Construction of HDPE pipe factory in Kenya begins

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Construction of HDPE pipe factory in Kenya begins

Construction of a HDPE pipe factory in Kiambu County has kicked off. Megapipes Solutions Limited Consultant Mangat I.B. Patel confirmed the report and said they received a green light from the county and national government authorities, paving way for the project commencement.

Megapipes Solutions Limited had proposed to build a factory for manufacturing of HDPE Plastic pipes, namely double wall structured HDPE pipes (Weholite) and solid wall HDPE Plastic pipes for drainage and sanitation Projects in Kenya and neighboring countries.

The proposed project will be developed on 10 acres piece of land located in Ruiru. It will feature a local manufacturing of innovative, state-of-the-art products for the growing requirements of sanitation and drainage projects in Kenya, contributing to the local economy and industrialization process and avoiding importation of such products. Superfit Steelcon are the project contractors and the development will take 9months

Phase 1 of the project will involve the construction of a 4000 sqm factory for the manufacturing of Weholite pipes ranging from 800mm to 3000mm diameter. Weholite is a structured wall pipe or structural panel made from high-density polyethylene (HDPE).  HDPE structured wall pipes are manufactured by extrusion of a hollow rectangular box section which is continuously wound onto a mandrel.

Read: Firm proposes to build HDPE Plastic pipes factory in Kenya

Production of the HDPE

The production of the HDPE box section is done through various steps which include Extrusion which converts the polymeric particulates into a homogenous, pressurized melt. The use of the die is to pre-form the molten polymer coming from the extruder to a preliminary shape. Calibration Process follows immediately downstream of the extrusion die, where the profile is cooled and solidified, and where its outer dimensions are fixed.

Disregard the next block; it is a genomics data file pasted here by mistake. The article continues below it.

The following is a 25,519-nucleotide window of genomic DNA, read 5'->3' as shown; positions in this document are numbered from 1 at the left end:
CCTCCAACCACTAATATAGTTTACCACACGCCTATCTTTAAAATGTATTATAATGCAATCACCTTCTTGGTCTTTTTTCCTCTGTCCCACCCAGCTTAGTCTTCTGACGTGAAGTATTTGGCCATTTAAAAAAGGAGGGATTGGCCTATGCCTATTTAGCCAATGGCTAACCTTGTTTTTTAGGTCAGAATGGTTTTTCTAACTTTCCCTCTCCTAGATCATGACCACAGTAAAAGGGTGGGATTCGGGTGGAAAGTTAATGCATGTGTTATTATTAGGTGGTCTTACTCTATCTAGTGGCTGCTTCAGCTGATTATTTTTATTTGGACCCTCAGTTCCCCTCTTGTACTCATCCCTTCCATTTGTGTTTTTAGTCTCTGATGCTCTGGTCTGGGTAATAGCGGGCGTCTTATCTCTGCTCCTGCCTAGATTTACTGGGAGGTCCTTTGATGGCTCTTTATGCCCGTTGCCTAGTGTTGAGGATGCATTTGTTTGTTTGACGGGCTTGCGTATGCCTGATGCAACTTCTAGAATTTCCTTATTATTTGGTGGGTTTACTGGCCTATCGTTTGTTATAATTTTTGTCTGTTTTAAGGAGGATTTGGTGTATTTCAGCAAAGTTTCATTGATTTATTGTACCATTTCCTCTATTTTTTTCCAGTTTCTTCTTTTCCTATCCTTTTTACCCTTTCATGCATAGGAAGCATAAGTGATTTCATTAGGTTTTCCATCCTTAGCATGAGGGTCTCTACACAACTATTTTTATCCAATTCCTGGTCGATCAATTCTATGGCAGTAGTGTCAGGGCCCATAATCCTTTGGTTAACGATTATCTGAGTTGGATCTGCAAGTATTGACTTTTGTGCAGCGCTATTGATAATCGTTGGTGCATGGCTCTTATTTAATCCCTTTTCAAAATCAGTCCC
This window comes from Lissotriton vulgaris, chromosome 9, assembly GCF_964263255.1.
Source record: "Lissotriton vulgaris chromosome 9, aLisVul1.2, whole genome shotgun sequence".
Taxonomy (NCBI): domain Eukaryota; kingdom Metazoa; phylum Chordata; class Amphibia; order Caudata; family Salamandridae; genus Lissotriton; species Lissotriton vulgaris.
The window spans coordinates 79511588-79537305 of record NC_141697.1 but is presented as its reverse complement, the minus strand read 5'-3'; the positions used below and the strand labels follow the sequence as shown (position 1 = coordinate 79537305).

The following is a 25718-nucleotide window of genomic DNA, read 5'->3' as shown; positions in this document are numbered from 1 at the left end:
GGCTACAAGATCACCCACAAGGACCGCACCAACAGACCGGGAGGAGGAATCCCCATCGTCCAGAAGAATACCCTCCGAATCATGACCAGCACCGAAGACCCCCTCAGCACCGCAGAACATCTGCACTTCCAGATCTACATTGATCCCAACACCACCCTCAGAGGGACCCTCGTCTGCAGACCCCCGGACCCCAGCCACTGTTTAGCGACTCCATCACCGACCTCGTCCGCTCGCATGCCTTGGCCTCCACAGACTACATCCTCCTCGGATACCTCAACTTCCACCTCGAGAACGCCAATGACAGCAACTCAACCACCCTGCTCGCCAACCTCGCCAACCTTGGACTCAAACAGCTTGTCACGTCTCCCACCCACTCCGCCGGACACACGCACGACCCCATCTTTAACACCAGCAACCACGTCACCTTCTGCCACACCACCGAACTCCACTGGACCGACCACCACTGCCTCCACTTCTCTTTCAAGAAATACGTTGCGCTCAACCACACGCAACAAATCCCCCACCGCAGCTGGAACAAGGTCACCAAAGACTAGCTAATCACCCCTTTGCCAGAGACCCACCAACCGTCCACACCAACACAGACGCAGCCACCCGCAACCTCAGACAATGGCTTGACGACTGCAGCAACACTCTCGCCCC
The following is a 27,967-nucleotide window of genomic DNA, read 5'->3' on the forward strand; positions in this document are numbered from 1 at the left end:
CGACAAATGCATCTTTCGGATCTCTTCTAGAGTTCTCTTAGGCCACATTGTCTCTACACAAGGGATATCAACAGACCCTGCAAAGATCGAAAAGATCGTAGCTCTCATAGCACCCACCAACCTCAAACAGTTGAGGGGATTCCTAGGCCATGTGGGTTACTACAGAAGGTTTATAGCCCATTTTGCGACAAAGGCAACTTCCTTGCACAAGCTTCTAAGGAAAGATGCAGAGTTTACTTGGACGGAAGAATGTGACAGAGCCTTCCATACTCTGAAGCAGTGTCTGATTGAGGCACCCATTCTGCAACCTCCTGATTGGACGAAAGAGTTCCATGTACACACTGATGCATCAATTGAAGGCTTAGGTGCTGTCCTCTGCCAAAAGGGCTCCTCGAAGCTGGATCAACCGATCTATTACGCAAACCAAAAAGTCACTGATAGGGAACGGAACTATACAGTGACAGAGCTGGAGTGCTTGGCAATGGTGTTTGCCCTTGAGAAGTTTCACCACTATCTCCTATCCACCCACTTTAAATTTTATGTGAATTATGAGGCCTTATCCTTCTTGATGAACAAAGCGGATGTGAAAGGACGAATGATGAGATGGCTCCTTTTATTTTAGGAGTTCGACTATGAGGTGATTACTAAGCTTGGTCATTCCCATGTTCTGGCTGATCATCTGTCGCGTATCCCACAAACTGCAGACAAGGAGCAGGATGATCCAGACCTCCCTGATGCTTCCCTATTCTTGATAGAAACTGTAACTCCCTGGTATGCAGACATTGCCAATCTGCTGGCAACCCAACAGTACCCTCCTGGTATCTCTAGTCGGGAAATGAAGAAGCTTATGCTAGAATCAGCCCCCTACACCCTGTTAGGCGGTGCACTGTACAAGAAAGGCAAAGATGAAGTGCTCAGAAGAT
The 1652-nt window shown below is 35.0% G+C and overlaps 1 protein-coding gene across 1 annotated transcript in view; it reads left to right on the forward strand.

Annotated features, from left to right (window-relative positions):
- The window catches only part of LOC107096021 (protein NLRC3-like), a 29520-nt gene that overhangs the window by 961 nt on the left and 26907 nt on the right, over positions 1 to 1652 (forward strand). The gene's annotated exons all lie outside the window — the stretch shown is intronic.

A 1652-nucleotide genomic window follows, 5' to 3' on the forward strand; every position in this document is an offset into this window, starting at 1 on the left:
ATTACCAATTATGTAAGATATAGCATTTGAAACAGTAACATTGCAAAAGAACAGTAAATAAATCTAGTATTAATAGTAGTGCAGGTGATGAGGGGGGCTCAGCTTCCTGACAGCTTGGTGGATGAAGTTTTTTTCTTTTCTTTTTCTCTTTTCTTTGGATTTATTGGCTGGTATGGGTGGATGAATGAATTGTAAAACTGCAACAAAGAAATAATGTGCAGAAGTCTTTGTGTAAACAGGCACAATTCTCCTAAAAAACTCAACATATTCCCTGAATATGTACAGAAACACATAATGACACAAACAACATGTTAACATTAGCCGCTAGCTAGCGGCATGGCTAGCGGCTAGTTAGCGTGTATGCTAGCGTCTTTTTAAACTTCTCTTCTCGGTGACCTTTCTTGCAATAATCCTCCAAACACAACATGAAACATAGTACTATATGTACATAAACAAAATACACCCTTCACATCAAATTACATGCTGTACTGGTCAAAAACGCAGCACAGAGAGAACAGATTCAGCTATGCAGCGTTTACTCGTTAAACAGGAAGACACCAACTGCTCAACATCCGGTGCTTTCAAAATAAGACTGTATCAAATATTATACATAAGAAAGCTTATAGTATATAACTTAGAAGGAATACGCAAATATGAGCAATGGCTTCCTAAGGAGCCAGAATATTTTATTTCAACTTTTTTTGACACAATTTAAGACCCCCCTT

According to experts, Weholite pipe does not rot, rust or corrode due to any chemical or electrical reaction in the soil. Such pipes would offer an easy-to-install alternative to concrete culverts, with a lifespan of over 100 years (underground) and 60 years above ground.

An Environment Impact Assessment (EIA) Study Report addresses some of the concerns raised by the stakeholders such as, air and water pollution, noise and excessive vibration and Disposal of waste materials. The HDPE pipes manufacturing factory will provide 100 direct employments and generate indirect employment for about 1000 people during construction and operation stage. This will ultimately translate into economic growth as provided in the Kenya’s Vision 2030 economic pillar.